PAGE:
Prehistoric human girl who died 40,000 years ago pictured for first time
The face of a girl who died 40,000 years ago in Siberia has been revealed for the first time ever.
A 3D-printed model and portrait of the prehistoric Denisovan has been revealed in a new study published in the journal Cell.
Denisovans went extinct around 15,000 years ago and much about them has remained a mystery.
But in 2010, the finger of the girl was recovered from a frozen cave with DNA containing priceless information.
Thanks to modern technology, scientists have been able to recreate the Denisovan face with 85% accuracy.
The girl has a low forehead, a distinctive lack of chin, large nose and wide jawline — like a Neanderthal.
"I was expecting Denisovan traits to be similar to Neanderthals, just because Neanderthals are their closest relatives," lead study author David Gokhman, told Live Science.
"But in the few traits where they differ, the differences are extreme."
Researchers made the reconstruction by looking at how genetics influence physical traits.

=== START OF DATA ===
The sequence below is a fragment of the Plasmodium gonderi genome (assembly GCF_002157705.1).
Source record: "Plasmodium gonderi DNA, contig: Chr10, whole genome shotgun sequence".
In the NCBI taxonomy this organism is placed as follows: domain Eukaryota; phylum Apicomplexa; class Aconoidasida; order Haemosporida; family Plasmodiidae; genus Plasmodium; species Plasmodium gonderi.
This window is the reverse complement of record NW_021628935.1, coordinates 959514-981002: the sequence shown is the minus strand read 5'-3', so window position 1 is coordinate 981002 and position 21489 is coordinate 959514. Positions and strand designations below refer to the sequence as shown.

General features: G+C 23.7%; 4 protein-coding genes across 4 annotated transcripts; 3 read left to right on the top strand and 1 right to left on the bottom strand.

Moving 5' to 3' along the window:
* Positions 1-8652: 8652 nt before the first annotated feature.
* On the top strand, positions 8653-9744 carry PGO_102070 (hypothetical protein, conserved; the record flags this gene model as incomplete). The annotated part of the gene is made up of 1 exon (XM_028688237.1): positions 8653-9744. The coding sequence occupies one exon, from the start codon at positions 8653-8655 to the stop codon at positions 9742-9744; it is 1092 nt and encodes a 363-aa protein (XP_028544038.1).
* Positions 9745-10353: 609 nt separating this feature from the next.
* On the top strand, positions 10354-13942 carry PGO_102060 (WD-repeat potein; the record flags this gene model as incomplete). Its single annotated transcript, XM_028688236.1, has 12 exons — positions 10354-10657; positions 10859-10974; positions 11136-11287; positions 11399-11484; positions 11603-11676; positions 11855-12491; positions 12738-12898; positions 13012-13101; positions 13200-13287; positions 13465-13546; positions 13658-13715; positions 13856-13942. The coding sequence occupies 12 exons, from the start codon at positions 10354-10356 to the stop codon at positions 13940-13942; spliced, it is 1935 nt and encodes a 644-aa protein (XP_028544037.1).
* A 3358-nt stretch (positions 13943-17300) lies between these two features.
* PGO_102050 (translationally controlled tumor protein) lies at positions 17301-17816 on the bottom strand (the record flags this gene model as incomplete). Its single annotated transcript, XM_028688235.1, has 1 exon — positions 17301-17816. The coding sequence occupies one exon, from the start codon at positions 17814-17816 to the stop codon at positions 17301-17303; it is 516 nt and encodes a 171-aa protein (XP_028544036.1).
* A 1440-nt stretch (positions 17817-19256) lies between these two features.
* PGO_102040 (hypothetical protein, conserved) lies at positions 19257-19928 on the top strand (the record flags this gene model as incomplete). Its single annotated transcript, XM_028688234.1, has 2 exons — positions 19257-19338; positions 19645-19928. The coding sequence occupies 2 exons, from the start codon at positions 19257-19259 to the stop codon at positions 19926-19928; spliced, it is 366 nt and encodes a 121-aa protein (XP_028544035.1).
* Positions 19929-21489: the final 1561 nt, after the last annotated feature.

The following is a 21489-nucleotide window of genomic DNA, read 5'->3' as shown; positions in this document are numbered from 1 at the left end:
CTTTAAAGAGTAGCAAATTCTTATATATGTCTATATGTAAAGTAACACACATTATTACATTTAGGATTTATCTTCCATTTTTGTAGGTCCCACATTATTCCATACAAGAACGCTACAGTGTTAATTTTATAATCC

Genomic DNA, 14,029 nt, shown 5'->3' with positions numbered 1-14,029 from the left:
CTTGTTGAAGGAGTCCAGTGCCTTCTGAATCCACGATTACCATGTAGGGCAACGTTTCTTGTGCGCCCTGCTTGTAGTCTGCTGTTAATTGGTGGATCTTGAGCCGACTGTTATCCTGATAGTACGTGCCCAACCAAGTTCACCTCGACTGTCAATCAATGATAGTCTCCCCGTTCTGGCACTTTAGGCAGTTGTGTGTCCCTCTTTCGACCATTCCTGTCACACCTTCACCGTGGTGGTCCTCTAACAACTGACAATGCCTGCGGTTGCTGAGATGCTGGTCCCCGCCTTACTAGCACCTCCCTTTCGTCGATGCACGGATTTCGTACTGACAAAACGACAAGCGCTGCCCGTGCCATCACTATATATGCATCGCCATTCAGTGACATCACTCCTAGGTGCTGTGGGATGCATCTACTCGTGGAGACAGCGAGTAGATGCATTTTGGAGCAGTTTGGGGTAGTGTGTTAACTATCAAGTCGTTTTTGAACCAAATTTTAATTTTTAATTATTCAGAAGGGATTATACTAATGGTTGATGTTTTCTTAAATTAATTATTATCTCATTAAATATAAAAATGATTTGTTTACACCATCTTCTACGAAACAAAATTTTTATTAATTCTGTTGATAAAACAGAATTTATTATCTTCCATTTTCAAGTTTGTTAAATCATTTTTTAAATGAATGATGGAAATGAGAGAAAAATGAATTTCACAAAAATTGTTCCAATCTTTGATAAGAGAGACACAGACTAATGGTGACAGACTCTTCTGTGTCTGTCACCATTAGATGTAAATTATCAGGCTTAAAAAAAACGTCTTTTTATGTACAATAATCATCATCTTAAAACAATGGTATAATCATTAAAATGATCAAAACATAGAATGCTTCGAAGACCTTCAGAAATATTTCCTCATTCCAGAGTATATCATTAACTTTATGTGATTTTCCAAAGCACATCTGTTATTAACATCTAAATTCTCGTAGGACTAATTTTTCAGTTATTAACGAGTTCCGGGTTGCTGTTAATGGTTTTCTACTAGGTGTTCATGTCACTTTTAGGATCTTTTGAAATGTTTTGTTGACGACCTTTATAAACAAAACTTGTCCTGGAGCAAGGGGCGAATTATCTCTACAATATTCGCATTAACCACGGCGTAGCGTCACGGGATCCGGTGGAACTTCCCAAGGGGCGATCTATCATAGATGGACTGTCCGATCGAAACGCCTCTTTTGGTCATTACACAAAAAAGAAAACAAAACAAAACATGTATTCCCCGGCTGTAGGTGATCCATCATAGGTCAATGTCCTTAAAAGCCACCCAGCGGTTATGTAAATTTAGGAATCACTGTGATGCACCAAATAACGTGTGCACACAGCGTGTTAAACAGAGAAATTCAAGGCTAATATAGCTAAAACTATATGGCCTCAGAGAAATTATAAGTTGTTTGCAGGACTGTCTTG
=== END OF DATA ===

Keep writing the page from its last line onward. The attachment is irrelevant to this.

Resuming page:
When they tested the method with chimpanzees, it predicted traits right 85% of the time.
"There are various layers that compose our genome," the Stanford University geneticist added.
"We have the DNA sequence itself, where our genes are encoded.
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“Then, on top of that, there are regulatory layers that control which genes are activated or deactivated, and in what tissue."
Hopefully, our elusive Denisovan cousins have left us more evidence to find.
"The only true test of our predictions is to find more Denisovan bones and match them," Gokhman said.
This comes after it was found DNA from a tribe in Papua New Guinea was up to a 5% match with Denisovan .
And scientists found the corpse of a 13-year-old hybrid girl born to a Neanderthal mum and a Denisovan dad.
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